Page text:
IBC, the annual ‘big meet’ for the broadcasting industry, matters more this year than it does in most other years.
The level of turnout by visitors and exhbitors, the quality of press announcements and the general level of buzz around the show will tell us whether or not the industry is back on its feet after the doom and gloom of 2009.
There is, of course, very little chance that manufacturers will turn up telling us that everything is back to where it was in 2007. We won’t get to that point any time soon, if at all. But they will be able to give us some idea of whether or not orders are starting to trickle back in after last year’s project cancellations and delays.
Another reason the show matters is that it will give us a much clearer idea of whether or not stereoscopic 3D is going to take over the world. In case you haven’t noticed, suppliers are flogging S3D like mad, hoping that consumer demand for it is going to help lead the industry out of the current slowdown referred to above.
Whether or not filmmakers and broadcasters feel the same way is another thing. Few are likely to want to invest in new infrastructure when they’ve only just finished upgrading their systems to support HD.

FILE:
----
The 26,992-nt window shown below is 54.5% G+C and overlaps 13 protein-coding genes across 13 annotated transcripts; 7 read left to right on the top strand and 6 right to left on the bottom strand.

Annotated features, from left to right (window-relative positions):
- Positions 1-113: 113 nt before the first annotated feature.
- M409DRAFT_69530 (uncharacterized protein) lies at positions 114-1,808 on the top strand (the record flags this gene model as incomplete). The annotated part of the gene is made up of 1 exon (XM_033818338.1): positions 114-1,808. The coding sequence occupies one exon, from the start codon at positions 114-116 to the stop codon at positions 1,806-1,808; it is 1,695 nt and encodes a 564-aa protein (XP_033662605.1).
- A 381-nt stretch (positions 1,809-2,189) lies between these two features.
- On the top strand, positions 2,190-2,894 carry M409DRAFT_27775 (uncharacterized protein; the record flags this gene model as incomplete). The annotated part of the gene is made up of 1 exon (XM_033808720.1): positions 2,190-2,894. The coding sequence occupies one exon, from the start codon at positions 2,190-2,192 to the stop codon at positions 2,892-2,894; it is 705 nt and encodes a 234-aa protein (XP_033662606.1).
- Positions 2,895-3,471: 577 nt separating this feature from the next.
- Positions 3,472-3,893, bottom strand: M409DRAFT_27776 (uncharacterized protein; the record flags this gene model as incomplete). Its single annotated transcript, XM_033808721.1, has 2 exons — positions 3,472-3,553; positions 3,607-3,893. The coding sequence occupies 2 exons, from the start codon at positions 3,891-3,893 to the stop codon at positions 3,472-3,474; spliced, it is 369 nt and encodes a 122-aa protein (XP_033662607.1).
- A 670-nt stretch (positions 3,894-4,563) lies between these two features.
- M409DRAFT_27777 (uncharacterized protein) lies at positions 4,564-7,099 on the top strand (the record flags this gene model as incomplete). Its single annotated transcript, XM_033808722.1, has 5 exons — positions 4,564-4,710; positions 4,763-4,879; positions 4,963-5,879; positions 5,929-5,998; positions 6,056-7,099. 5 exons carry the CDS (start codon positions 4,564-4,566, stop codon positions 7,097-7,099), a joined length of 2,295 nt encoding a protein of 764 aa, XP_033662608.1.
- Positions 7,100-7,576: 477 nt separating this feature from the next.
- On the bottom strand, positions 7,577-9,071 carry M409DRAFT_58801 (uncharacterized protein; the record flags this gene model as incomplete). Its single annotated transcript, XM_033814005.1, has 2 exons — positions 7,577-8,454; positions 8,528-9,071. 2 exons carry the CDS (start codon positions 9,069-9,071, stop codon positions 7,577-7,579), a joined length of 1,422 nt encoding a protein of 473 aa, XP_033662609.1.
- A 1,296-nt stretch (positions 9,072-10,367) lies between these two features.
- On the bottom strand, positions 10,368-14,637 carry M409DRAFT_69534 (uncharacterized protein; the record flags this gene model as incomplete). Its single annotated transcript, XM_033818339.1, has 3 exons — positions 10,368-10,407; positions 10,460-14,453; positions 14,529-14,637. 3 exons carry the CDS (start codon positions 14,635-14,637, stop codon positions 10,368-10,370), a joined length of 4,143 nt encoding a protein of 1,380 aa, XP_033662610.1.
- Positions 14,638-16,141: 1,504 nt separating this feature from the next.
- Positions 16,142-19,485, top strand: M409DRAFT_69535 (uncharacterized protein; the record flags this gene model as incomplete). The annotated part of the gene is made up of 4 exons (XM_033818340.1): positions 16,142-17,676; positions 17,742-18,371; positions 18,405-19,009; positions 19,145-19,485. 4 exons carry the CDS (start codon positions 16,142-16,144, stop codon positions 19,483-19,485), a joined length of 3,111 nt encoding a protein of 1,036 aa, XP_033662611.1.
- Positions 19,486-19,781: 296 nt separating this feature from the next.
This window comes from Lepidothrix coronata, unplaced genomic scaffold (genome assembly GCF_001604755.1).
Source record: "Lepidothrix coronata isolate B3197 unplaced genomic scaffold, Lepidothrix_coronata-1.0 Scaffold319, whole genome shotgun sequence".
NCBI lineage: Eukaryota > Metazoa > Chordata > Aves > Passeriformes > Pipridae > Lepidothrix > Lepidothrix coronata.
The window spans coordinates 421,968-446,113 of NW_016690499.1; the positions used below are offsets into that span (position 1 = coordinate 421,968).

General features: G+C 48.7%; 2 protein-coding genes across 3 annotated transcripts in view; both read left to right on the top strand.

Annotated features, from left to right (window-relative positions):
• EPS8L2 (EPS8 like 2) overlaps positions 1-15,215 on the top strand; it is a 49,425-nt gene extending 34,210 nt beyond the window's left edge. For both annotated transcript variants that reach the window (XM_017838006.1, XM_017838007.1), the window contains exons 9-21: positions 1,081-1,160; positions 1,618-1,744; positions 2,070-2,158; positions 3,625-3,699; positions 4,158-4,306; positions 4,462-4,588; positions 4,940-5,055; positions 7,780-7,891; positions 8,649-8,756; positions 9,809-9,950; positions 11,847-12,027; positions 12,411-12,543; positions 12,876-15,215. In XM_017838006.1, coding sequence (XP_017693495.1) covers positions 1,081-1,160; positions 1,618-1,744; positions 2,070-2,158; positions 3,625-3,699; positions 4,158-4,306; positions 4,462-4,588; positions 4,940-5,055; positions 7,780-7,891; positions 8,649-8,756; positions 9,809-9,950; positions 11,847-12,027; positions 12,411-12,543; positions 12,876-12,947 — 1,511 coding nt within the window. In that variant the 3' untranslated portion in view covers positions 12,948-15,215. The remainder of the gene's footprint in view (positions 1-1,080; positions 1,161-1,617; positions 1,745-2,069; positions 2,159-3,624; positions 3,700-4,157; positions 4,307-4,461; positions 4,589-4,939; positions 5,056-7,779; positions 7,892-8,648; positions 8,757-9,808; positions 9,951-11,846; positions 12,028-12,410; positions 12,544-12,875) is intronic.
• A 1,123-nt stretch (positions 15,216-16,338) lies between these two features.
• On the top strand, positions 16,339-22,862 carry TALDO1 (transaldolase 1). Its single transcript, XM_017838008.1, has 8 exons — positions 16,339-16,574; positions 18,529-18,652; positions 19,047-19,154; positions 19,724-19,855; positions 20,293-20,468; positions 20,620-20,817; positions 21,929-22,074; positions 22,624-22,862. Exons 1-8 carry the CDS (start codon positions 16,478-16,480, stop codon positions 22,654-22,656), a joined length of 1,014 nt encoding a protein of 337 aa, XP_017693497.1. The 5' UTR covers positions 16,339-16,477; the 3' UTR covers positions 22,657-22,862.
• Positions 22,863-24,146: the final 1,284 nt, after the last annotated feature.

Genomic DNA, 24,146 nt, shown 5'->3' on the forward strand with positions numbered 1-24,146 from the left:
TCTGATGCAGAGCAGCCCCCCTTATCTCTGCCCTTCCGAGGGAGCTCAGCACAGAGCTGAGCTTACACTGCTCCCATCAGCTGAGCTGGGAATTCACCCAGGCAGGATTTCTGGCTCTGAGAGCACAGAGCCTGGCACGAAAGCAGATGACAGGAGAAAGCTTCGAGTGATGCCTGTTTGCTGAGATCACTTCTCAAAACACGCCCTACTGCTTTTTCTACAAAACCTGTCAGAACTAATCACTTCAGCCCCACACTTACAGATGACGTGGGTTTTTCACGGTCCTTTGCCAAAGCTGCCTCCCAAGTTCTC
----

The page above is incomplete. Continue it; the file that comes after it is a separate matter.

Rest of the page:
From an artistic perspective, do filmmakers really think that 3D is the best way to showcase their work? If you read this column last month, you may have noticed that we are not that fussed about 3D. While Avatar on an Imax screen may be an amazing experience, there’s a big difference between a film conceived over ten years with a mega budget and the typical kids animation film. For us, a typical 3D movie experience is no better than a 2D experience; you just have to wear the silly glasses.
This is where sports comes in. Suppliers are increasingly mentioning sport as the thing that is going to make 3D the new HD. That’s why the IBC Conference will dedicate a whole day to sports broadcasting on September 11. Stereoscopic 3D and its potential role in sports broadcasting will feature prominently throughout the day.
If 3D really can make the experience of watching sport more enjoyable, and thus boost ratings and advertising, perhaps it will gain widespread consumer acceptance. Otherwise, it may remain just a niche and not the driver of recovery the industry hopes it is going to be. IBC will give us a clearer idea of which way things are going to go.